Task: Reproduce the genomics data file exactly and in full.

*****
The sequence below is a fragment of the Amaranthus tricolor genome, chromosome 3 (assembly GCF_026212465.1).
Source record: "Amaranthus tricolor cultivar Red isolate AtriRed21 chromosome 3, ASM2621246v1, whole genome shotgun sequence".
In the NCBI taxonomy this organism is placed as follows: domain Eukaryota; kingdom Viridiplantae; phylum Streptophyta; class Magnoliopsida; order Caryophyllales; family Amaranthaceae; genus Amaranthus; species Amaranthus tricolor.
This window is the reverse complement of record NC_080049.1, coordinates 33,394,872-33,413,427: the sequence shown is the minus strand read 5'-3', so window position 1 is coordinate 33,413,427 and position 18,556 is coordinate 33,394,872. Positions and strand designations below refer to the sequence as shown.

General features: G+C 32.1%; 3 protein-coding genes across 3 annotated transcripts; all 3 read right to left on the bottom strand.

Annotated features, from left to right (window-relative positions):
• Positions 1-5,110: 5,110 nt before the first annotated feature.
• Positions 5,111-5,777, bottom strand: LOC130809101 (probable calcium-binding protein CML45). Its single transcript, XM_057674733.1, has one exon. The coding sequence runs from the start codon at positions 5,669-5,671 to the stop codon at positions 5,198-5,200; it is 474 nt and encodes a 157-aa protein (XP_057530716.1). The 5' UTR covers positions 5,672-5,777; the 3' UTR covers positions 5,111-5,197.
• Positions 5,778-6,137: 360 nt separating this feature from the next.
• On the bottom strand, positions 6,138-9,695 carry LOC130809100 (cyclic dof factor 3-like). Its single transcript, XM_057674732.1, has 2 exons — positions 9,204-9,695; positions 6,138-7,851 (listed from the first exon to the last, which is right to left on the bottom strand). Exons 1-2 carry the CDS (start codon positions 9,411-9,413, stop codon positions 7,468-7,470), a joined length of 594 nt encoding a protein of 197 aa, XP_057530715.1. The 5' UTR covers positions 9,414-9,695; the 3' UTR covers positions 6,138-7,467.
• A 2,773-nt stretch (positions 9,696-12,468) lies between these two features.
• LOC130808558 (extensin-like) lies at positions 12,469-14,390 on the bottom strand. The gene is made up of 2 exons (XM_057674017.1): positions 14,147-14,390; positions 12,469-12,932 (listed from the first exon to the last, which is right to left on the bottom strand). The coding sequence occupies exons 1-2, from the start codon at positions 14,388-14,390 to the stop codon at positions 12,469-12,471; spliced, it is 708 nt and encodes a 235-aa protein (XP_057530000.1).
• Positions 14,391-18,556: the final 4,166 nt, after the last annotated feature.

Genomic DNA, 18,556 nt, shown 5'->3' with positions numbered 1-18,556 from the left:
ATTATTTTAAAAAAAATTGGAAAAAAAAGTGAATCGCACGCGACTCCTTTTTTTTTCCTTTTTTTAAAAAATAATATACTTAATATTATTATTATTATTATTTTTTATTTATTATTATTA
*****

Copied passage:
The sequence below is a fragment of the Amaranthus tricolor genome, chromosome 3 (assembly GCF_026212465.1).
Source record: "Amaranthus tricolor cultivar Red isolate AtriRed21 chromosome 3, ASM2621246v1, whole genome shotgun sequence".
In the NCBI taxonomy this organism is placed as follows: domain Eukaryota; kingdom Viridiplantae; phylum Streptophyta; class Magnoliopsida; order Caryophyllales; family Amaranthaceae; genus Amaranthus; species Amaranthus tricolor.
This window is the reverse complement of record NC_080049.1, coordinates 33,394,872-33,413,427: the sequence shown is the minus strand read 5'-3', so window position 1 is coordinate 33,413,427 and position 18,556 is coordinate 33,394,872. Positions and strand designations below refer to the sequence as shown.

General features: G+C 32.1%; 3 protein-coding genes across 3 annotated transcripts; all 3 read right to left on the bottom strand.

Annotated features, from left to right (window-relative positions):
• Positions 1-5,110: 5,110 nt before the first annotated feature.
• Positions 5,111-5,777, bottom strand: LOC130809101 (probable calcium-binding protein CML45). Its single transcript, XM_057674733.1, has one exon. The coding sequence runs from the start codon at positions 5,669-5,671 to the stop codon at positions 5,198-5,200; it is 474 nt and encodes a 157-aa protein (XP_057530716.1). The 5' UTR covers positions 5,672-5,777; the 3' UTR covers positions 5,111-5,197.
• Positions 5,778-6,137: 360 nt separating this feature from the next.
• On the bottom strand, positions 6,138-9,695 carry LOC130809100 (cyclic dof factor 3-like). Its single transcript, XM_057674732.1, has 2 exons — positions 9,204-9,695; positions 6,138-7,851 (listed from the first exon to the last, which is right to left on the bottom strand). Exons 1-2 carry the CDS (start codon positions 9,411-9,413, stop codon positions 7,468-7,470), a joined length of 594 nt encoding a protein of 197 aa, XP_057530715.1. The 5' UTR covers positions 9,414-9,695; the 3' UTR covers positions 6,138-7,467.
• A 2,773-nt stretch (positions 9,696-12,468) lies between these two features.
• LOC130808558 (extensin-like) lies at positions 12,469-14,390 on the bottom strand. The gene is made up of 2 exons (XM_057674017.1): positions 14,147-14,390; positions 12,469-12,932 (listed from the first exon to the last, which is right to left on the bottom strand). The coding sequence occupies exons 1-2, from the start codon at positions 14,388-14,390 to the stop codon at positions 12,469-12,471; spliced, it is 708 nt and encodes a 235-aa protein (XP_057530000.1).
• Positions 14,391-18,556: the final 4,166 nt, after the last annotated feature.

Genomic DNA, 18,556 nt, shown 5'->3' with positions numbered 1-18,556 from the left:
ATTATTTTAAAAAAAATTGGAAAAAAAAGTGAATCGCACGCGACTCCTTTTTTTTTCCTTTTTTTAAAAAATAATATACTTAATATTATTATTATTATTATTTTTTATTTATTATTATTA